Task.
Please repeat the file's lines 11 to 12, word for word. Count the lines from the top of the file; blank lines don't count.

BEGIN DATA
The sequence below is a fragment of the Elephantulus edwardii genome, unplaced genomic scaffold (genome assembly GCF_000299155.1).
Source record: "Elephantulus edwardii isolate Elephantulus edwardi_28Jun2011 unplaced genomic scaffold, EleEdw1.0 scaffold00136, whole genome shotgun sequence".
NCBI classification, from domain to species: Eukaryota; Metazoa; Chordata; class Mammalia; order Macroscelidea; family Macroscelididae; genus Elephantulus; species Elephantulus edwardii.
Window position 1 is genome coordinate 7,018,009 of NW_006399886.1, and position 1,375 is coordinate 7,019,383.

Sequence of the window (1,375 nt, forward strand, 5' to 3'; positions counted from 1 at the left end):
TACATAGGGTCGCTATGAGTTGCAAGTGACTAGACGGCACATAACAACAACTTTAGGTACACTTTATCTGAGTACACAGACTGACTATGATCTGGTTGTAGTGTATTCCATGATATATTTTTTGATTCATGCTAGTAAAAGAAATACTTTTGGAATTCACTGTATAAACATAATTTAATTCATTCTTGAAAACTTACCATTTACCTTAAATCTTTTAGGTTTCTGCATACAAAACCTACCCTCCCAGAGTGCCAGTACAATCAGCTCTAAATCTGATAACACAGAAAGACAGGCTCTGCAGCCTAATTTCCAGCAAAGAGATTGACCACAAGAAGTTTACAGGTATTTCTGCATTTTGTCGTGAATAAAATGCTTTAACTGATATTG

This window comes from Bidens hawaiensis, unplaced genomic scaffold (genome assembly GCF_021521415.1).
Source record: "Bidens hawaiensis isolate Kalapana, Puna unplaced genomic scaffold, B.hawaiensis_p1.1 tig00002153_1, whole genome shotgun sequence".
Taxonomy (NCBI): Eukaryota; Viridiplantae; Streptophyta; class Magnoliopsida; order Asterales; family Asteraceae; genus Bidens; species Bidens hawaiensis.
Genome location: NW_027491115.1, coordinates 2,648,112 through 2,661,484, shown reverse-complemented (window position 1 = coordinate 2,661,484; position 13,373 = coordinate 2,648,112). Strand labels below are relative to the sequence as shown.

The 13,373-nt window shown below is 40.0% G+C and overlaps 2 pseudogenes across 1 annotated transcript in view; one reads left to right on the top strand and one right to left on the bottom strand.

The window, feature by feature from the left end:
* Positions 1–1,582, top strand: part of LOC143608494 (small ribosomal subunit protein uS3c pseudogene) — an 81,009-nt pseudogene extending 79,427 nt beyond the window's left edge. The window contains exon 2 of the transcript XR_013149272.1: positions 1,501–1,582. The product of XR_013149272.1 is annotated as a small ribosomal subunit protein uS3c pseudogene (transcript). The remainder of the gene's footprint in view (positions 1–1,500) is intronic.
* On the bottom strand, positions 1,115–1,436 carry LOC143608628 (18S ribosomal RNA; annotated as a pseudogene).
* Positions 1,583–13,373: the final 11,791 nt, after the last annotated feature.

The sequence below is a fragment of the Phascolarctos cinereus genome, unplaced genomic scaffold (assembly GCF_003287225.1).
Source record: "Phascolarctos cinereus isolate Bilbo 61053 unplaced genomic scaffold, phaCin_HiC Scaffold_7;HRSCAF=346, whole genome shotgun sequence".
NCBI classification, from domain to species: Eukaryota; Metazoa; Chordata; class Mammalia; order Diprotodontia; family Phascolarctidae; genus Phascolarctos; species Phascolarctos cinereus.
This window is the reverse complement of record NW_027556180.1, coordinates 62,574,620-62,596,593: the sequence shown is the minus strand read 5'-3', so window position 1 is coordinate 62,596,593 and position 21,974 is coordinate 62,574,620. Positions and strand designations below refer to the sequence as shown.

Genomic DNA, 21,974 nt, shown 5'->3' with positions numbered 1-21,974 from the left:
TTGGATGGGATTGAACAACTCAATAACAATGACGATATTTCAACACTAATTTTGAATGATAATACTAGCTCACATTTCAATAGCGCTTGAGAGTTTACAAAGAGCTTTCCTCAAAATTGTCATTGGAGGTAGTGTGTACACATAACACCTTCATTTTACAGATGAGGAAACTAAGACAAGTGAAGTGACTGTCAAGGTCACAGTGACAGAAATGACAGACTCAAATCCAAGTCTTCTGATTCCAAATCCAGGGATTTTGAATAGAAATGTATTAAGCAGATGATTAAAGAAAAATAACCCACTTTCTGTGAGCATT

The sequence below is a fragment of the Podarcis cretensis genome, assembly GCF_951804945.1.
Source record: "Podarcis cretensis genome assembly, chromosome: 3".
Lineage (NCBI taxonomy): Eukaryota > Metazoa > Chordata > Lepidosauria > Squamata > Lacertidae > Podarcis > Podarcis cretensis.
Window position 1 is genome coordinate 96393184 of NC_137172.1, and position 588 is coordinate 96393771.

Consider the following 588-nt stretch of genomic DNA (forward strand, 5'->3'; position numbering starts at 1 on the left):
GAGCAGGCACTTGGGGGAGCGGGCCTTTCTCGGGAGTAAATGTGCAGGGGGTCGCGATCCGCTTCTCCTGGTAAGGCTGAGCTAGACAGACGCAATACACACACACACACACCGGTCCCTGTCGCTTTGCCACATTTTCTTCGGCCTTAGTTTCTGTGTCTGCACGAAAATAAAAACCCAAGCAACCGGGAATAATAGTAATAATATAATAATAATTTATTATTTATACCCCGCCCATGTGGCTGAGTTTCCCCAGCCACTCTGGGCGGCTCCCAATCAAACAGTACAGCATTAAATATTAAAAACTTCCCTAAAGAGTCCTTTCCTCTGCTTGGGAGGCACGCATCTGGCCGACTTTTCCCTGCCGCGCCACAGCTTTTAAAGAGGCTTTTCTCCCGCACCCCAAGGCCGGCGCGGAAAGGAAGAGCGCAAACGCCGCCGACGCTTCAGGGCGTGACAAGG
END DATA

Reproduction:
The 13,373-nt window shown below is 40.0% G+C and overlaps 2 pseudogenes across 1 annotated transcript in view; one reads left to right on the top strand and one right to left on the bottom strand.

The window, feature by feature from the left end: